Updated at 18:07,08-09-2017

The only place in Minsk more popular than the restroom at McDonald's

by Sabra Ayres, Roads and Kingdoms

The only place in Minsk more popular than the restroom at McDonald's
Photo by: Brendan Hoffman
The place to meet up post-work in Minsk is the first floor of a communist-era grocery store called Centralnaya, or Central. Theres no bouncer, no bartender, no pretension here. The long hallway is lined with individual kiosks, where attendants in bland uniforms sell bottles of beer or cognac shots for about $1. At least one of the kiosks has local draft beer. Chandeliers dangle from the ceiling and socialist murals on the wall depict Belarusian collective farm workers stoically pulling in their harvest.

The Oscar is Centralnayas signature cocktail. Its a mixture of coffee, cognac, and a raw egg whipped until its foamy, served in a paper cup.

A Formica countertop lines the other side of the hallway across from the row of kiosks, where customers rest their beverages, look out the floor-to-ceiling windows onto Independence Street and hash out the news of the day. Dont expect a lot of bashing of the current president, Alexander Lukashenko, whom the George W. Bush administration once called Europes last dictator. After 22 years of Lukashenkos autocratic reign, Belarusians have learned how to speak of him without actually naming him. Instead, they use terms like He, the Man in the Big Office, the Guy in Charge.

You guys in the West have different political parties to debate about, my friend Viktar Kontar says. We dont have real political parties. You either support him or you dont.

Kontar, 29, is known as the mayor of Centralnaya, a title he was given a few years ago when Foursquare was a popular social media sport in Minsk. He and his group of friends explained why they return to this unlikely stop, instead of one of Minsks more hyped-up venues.

Theres chandeliers! Is that not luxury? he says, pointing up to the ceiling, where the glass chandelier glimmers. The thing is, you can show up here without any prior arrangements and always run into someone you know. Its convenient, hassle free.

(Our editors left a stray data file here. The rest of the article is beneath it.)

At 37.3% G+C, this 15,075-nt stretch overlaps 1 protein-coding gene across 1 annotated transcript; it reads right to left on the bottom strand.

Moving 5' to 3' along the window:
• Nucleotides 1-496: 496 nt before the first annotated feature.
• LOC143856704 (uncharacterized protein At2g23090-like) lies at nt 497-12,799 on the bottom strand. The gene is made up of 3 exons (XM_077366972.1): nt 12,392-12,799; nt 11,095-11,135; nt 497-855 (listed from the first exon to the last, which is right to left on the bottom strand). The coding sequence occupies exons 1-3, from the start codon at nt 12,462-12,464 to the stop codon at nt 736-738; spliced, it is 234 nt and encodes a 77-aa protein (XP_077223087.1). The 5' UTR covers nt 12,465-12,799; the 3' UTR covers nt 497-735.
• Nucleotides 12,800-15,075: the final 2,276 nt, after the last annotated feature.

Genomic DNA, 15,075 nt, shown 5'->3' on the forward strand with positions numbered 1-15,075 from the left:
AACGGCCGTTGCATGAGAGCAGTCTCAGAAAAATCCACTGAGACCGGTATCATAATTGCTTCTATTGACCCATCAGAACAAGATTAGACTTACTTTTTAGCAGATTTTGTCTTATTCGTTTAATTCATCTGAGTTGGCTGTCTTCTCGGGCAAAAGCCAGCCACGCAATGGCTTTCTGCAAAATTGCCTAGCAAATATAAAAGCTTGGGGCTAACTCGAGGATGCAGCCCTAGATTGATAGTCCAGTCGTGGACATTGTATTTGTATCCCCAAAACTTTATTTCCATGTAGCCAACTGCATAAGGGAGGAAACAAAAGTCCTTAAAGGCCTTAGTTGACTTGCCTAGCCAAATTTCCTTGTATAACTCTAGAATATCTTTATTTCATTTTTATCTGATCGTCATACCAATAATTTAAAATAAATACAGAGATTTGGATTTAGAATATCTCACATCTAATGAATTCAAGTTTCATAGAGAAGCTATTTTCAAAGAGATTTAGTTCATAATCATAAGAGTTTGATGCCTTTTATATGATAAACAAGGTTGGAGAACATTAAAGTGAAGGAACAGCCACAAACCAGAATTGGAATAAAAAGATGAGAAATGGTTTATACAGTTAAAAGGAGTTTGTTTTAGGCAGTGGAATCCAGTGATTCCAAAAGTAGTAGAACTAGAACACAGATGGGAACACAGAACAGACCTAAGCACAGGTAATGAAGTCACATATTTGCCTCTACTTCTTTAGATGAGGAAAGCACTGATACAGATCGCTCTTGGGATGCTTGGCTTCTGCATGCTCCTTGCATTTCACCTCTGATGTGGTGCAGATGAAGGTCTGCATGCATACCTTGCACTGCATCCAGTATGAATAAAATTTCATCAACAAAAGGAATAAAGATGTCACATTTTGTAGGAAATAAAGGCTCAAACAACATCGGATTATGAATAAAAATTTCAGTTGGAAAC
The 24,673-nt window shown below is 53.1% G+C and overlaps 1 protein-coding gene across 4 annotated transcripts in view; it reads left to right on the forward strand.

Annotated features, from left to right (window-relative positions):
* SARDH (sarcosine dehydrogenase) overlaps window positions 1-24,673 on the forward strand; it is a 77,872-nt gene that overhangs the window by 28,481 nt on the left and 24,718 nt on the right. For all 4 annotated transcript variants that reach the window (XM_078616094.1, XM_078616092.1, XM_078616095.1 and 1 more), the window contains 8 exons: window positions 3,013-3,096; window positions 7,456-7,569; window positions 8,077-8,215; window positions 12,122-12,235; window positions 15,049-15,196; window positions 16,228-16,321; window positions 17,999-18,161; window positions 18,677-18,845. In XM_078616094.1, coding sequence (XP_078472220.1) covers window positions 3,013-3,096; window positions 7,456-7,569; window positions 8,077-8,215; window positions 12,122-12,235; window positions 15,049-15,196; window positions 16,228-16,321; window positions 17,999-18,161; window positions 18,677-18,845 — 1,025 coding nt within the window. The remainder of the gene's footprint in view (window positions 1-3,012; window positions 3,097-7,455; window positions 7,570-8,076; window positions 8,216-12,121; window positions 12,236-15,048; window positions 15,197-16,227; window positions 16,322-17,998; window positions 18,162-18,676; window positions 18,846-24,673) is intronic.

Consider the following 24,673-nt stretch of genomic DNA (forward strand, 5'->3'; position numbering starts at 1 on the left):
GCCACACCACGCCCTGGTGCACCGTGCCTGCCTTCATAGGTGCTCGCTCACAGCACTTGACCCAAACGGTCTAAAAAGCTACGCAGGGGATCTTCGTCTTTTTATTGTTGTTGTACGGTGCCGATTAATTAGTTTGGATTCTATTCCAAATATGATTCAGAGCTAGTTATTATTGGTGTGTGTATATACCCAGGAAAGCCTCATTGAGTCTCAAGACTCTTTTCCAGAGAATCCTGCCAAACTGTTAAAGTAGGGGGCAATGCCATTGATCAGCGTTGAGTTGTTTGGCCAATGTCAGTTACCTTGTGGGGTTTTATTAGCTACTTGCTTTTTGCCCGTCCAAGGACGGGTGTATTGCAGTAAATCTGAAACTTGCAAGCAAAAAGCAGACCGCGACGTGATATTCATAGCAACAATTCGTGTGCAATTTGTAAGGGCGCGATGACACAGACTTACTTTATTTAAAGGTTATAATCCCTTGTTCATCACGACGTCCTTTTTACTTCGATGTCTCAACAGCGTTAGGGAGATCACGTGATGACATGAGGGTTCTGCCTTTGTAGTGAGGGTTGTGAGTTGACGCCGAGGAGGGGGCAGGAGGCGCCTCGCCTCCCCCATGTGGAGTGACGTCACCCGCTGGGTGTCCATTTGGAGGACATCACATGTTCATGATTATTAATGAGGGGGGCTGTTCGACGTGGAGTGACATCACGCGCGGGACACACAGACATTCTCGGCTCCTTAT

Centralnaya opened in 1954 as Store No. 13, a grocery store German soldiers started when they were forced to rebuild Minsk after the Second World War. In 1977, the city government renovated the store and built the second floor. Groceries were moved upstairs, and first floor became a café area frequented by all walks of Minsks life. By the late 70s and into the 80s, the space was the hangout for Minsks alternative scene in a strictly controlled Soviet society: beatniks, hippies, artists, musicians, and writers.

Today, the nostalgic drinking hall is frequently a pre-gaming spot for some of Minsks young IT crowd. They gather here for a few hours before hitting the bigger clubs and bars. The software designers drink imported beer and rub elbows with pensioners drinking vodka out of plastic cups.

Later in the evening, talk briefly turned to making a move to another bar. Everyone agreed to stay for a few more beers. At 8 p.m. on a Friday, Centralnaya was packed with a cross section of Minsk society taking a load off.

Theres only one bad thing about our Centralnaya: Theres no bathroom, says Veronica, 26, who is chatting with Viktar and a few engineers and marketing strategists from Wargaming, the multimillion-dollar, Belarus-based company that designed the World of Tanks video game. Luckily, McDonalds has bathrooms next door, so we use theirs. So, its sort of the second most popular place, after Centralnaya.